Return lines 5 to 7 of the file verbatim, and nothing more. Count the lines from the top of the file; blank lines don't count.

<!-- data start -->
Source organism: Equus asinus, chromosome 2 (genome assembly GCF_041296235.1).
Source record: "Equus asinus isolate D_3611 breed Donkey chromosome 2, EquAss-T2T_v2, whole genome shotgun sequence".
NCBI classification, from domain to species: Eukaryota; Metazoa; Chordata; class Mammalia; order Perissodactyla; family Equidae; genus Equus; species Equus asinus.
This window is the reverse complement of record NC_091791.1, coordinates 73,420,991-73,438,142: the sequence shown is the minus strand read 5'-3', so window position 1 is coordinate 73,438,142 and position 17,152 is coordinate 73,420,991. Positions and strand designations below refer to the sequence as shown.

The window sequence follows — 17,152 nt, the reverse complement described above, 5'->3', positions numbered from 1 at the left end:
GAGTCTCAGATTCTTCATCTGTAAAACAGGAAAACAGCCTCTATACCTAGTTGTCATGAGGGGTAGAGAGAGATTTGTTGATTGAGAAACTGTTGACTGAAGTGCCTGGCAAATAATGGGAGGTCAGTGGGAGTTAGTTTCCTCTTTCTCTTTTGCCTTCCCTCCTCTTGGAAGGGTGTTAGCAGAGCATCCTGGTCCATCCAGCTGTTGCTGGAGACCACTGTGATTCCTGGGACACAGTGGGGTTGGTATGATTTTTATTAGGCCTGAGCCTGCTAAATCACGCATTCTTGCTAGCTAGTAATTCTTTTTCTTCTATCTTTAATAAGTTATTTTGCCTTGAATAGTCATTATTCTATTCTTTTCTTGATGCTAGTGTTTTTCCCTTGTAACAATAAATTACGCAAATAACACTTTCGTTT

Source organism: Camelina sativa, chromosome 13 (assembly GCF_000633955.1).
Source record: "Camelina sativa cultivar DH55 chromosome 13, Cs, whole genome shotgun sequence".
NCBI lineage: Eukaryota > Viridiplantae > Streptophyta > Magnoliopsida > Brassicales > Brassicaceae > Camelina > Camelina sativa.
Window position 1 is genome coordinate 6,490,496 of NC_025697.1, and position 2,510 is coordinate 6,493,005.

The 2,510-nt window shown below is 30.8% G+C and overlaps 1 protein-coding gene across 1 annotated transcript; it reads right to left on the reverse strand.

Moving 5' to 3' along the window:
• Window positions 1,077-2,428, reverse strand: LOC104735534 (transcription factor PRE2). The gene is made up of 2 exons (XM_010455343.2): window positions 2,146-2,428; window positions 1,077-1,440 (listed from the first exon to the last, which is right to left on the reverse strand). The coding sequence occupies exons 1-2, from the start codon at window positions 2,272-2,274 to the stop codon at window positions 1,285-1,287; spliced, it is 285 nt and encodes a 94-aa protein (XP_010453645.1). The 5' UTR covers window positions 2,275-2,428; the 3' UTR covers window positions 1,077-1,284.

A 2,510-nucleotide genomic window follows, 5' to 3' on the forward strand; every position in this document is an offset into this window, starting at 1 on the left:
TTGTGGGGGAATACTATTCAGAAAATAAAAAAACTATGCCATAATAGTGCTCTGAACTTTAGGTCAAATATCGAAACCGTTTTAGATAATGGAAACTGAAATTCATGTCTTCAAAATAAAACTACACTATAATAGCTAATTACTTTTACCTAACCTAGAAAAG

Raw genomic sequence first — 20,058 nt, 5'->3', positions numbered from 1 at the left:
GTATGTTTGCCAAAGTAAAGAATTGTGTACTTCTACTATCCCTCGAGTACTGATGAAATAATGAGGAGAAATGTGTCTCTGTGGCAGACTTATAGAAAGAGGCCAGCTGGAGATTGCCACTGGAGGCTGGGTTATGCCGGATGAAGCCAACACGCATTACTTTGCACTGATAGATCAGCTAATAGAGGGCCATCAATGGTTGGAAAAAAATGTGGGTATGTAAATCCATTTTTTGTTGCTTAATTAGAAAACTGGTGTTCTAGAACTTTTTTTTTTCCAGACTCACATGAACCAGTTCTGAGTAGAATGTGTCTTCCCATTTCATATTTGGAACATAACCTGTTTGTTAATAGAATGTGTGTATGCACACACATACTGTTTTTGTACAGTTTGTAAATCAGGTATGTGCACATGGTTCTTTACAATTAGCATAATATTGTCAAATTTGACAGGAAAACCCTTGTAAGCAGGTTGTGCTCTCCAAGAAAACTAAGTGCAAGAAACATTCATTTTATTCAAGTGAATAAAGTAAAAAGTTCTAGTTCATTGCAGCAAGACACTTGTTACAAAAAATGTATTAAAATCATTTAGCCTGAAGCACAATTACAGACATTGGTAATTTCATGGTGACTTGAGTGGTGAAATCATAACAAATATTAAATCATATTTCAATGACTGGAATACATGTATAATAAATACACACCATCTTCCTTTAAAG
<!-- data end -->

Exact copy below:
The window sequence follows — 17,152 nt, the reverse complement described above, 5'->3', positions numbered from 1 at the left end:
GAGTCTCAGATTCTTCATCTGTAAAACAGGAAAACAGCCTCTATACCTAGTTGTCATGAGGGGTAGAGAGAGATTTGTTGATTGAGAAACTGTTGACTGAAGTGCCTGGCAAATAATGGGAGGTCAGTGGGAGTTAGTTTCCTCTTTCTCTTTTGCCTTCCCTCCTCTTGGAAGGGTGTTAGCAGAGCATCCTGGTCCATCCAGCTGTTGCTGGAGACCACTGTGATTCCTGGGACACAGTGGGGTTGGTATGATTTTTATTAGGCCTGAGCCTGCTAAATCACGCATTCTTGCTAGCTAGTAATTCTTTTTCTTCTATCTTTAATAAGTTATTTTGCCTTGAATAGTCATTATTCTATTCTTTTCTTGATGCTAGTGTTTTTCCCTTGTAACAATAAATTACGCAAATAACACTTTCGTTT

Source organism: Camelina sativa, chromosome 13 (assembly GCF_000633955.1).